new creature today.. but what a journey! my PTSD began in the early 80's -before it was a household name.. went undiagnosed, untreated.. in fact, didn't know what the hell was wrong with me until i happened across a documentary about a veteran with the same symptoms

thrilled they've made the advances they have -but, like so many others things.. we've come a long way, but still have a long way to go

love, prayers, blessings.. for the crew, and the audience..


 +   Like this comment
Posted by Fat Willy
a resident of Foothill Farms
on Jul 9, 2011 at 6:27 am

They don't give out entitlement payouts to fake ptsd-ers in the private sector. We need to get govt out of our lives.


 +   Like this comment
Posted by Cholo
a resident of Livermore
on Jul 9, 2011 at 10:53 pm

I'm delighted that soldiers that have served the USA in combat zones are eligible for medical and financial assistance. I don't believe that soldiers that return from a war zone are faking their symptoms.

American citizens are entitled to file complaints against soldiers that they believe are faking symptoms for benefits. Unless you can prove your complaint(s), it's best to moveon.com!

If you the government out of your life, then consider moving to another country.


 +   Like this comment
Posted by Cholo
a resident of Livermore
on Jul 9, 2011 at 10:55 pm

Correction: If you want the government out of your life, then consider moving to another country. Perhaps the country where your ancestors came from...ta-ta!


 +   Like this comment
Posted by Tom
a resident of Vintage Hills Elementary School
on Jul 10, 2011 at 8:34 pm

Fiscal conservative, a resident of the Foothill Farms neighborhood

What have you ever done? Except Complain! I bet you were even a draft dodger, what a joke you are! Your pants seem flat.


 +   Like this comment
Posted by fiscal conservative
a resident of Foothill Farms
on Jul 11, 2011 at 7:15 am

Tom,

You sound like a typical liberal who wants to give my money to the govt to administer any silly cause Big Brother can think of. Back in the days when Americans were tough, we didn't even have the term ptsd. People sometimes came back shell-shocked, but they didn't ask for a govt handout. They suffered in dignity, and their family took care of them.

I was not a draft dodger. I was very willing to go to Vietnam because it was so obviously a war worth losing 56,000 lives over and taking 1 million+ Vietnamese lives. But other priorities dictated that I stay at home and attend to business.

I grew up in poverty, went to Oxford, and am a self-made millionaire. Honest. What can YOU claim to have done beyond coming to the defense of a bunch of fakers who want to lay around and collect a govt check (my tax money) for all of their lives? C'mon Tom. Don't you see the tsunami coming? We're broke. We need individuals to be held accountable for their silly little headaches. We need govts to be responsible with the tax money they steal from you and me. We cannot sustain ptsd-types; they are unfunded liabilities who do not contribute to value-added activity. Get WITH it, Tom.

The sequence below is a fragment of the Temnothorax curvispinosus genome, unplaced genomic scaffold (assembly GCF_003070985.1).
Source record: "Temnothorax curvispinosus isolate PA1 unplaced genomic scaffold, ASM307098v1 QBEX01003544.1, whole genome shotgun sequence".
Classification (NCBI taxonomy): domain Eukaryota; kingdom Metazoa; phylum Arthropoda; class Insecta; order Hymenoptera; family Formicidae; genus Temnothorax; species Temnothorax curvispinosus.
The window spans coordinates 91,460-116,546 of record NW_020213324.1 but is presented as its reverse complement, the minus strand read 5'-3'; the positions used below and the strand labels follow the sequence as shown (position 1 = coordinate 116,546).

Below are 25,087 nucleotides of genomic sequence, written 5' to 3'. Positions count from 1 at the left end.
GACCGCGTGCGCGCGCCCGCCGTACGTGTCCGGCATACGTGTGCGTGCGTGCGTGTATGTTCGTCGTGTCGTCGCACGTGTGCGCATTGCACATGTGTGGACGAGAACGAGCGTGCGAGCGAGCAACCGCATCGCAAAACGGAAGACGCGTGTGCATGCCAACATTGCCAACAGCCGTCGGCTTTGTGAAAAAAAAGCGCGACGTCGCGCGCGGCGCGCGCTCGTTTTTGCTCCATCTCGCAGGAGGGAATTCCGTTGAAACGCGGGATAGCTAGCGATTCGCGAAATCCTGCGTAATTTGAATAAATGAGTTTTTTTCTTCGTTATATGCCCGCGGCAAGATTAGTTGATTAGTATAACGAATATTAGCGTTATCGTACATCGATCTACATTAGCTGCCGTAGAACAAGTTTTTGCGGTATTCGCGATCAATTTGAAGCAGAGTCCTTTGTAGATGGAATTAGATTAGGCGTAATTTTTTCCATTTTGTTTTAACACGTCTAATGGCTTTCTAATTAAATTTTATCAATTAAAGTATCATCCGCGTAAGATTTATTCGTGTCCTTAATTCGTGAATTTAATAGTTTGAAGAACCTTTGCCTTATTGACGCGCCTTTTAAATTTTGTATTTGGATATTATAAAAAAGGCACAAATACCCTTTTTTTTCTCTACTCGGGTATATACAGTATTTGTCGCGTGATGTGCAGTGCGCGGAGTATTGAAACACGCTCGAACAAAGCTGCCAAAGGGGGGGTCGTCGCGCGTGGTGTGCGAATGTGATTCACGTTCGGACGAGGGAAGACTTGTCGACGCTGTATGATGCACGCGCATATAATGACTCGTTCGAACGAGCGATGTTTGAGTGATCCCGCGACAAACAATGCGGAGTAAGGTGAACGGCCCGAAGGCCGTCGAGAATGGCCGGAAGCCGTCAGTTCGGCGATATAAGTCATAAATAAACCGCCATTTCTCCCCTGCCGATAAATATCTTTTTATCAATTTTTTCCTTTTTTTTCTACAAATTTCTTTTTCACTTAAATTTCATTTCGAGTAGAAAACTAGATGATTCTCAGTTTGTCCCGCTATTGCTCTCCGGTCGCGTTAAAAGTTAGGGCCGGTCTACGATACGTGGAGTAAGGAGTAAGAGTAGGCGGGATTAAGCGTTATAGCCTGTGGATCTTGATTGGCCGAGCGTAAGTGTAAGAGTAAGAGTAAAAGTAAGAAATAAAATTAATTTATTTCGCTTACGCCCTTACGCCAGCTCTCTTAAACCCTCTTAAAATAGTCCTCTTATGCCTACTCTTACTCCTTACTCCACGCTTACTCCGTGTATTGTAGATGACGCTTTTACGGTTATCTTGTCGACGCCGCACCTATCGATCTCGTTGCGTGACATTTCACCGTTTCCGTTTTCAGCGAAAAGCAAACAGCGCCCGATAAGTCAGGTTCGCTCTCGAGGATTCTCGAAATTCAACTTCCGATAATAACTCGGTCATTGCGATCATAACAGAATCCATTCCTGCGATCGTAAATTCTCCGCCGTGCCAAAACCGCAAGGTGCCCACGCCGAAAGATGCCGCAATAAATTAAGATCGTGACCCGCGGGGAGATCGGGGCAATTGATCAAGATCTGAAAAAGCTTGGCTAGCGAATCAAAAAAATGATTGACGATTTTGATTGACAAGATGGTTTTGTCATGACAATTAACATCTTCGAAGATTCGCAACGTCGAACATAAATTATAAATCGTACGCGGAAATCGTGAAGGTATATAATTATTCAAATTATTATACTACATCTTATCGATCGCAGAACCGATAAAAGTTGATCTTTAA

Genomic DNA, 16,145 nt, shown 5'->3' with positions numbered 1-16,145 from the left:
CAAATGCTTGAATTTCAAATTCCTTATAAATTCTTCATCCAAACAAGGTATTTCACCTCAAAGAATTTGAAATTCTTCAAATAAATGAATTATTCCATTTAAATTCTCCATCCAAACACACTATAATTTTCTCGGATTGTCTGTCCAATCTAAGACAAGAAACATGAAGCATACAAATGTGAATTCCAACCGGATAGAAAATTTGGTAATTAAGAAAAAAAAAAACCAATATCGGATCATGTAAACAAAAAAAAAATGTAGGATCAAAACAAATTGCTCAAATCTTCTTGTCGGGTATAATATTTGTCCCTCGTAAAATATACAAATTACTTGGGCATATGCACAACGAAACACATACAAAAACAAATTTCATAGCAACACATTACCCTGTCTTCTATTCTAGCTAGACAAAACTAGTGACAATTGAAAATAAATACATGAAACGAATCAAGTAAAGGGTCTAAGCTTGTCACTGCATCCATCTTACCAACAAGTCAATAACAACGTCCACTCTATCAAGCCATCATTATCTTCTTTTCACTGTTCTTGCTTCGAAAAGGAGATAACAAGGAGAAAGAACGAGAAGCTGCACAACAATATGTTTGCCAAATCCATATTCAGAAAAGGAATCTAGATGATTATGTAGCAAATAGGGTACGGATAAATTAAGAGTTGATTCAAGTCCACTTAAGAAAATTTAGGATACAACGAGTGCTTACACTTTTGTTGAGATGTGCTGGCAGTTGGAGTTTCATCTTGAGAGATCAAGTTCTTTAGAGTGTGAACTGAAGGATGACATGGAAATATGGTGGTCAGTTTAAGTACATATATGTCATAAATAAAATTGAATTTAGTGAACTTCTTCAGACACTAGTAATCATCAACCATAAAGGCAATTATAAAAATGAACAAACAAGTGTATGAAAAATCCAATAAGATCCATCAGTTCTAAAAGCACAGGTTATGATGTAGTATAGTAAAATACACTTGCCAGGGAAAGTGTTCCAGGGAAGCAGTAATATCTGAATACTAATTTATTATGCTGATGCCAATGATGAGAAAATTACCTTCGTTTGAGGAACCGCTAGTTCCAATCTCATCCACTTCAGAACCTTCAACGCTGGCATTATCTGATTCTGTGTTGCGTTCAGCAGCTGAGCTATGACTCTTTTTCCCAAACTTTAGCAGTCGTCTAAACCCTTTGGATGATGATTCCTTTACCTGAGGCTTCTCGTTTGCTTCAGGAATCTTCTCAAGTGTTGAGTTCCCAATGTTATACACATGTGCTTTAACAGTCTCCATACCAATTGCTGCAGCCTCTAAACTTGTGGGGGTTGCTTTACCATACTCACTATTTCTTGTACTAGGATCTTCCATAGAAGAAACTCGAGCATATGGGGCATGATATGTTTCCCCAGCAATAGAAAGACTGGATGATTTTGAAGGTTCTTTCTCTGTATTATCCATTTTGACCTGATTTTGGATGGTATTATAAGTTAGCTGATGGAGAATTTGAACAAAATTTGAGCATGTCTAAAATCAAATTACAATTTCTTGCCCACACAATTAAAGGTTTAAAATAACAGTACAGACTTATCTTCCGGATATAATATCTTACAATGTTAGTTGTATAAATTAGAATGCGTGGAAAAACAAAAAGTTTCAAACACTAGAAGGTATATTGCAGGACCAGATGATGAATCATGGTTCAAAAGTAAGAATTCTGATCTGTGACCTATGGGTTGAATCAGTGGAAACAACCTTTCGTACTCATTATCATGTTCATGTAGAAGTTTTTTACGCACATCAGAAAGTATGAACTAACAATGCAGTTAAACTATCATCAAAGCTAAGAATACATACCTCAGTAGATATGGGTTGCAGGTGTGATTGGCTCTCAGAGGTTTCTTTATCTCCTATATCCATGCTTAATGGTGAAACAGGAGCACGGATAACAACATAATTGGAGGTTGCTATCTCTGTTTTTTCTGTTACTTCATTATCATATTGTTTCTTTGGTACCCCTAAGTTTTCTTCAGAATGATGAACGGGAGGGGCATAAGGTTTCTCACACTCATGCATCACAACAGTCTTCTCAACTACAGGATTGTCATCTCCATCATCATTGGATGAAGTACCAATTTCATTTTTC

+   Like this comment
Posted by David
a resident of Pleasanton Meadows
on Jul 12, 2011 at 10:27 am

Wow,
I agree with the fiscal conservative to a degree. Many people out there (soldiers, Police Officers etc.) fake their symptoms in order to get a free check. My wife is a Psycology Major and plenty of studies have documented phychyrotists being faked out by patients. I have worked as a Law Enforcement Oficer for 22 years and prior to that served in the Military in the Special Forces. I have seen the fakers and the real incidents of PTSD.

While I can appreciate the fiscal conservatives passion for the dollar cost, I can say that I have seen unbelievable violence in my 47 years. I watched my mom die when I was 5 and saw over 700 deaths in the military and was on scene for 9 fatal shootings of Police officers, one was a partner killed with an AK-47. I turned out fine, but I have a friend who was destroyed mentally when his partner was slain by a shotgun at point blank range in front of him.

PTSD is real, Ive seen it. We should spend money on this, but not on the 20 million illegals sucking the life out of California and the United States. For that matter, $9 billion gets spent on them annually in California alone. If you want to get mad about spending, then sink your teeth into that, and not into this. Besides, do you know who's faking and who's not?


 +   Like this comment
Posted by fiscal conservative
a resident of Foothill Farms
on Jul 13, 2011 at 7:08 am

David asks, "do you know who's faking and who's not?" No, I don't. That's my point. Why spend my money on such an uncertain thing when so many are faking it? It's like the illegal immigrants. Some of them claim they must make the perilous journey here in order to support their families who would otherwise starve. Why should I believe them? They're all blood suckers. Trouble is, I don't like financing 20+ thousand armed border patrol agents to sit in their SUV's along the border staring at dirt. Besides, I employ a lot of illegal immigrants myself. And I like low prices for produce at the supermarket. But we've got to hate something so as to be able to sink our teeth into some kind of hate target, right? It's easy to do when all one cares about, like me, is one's own pocketbook. PTSD victims, illegal immigrants, entitlement minority groups -- they're all the same to me. Blood suckers one and all.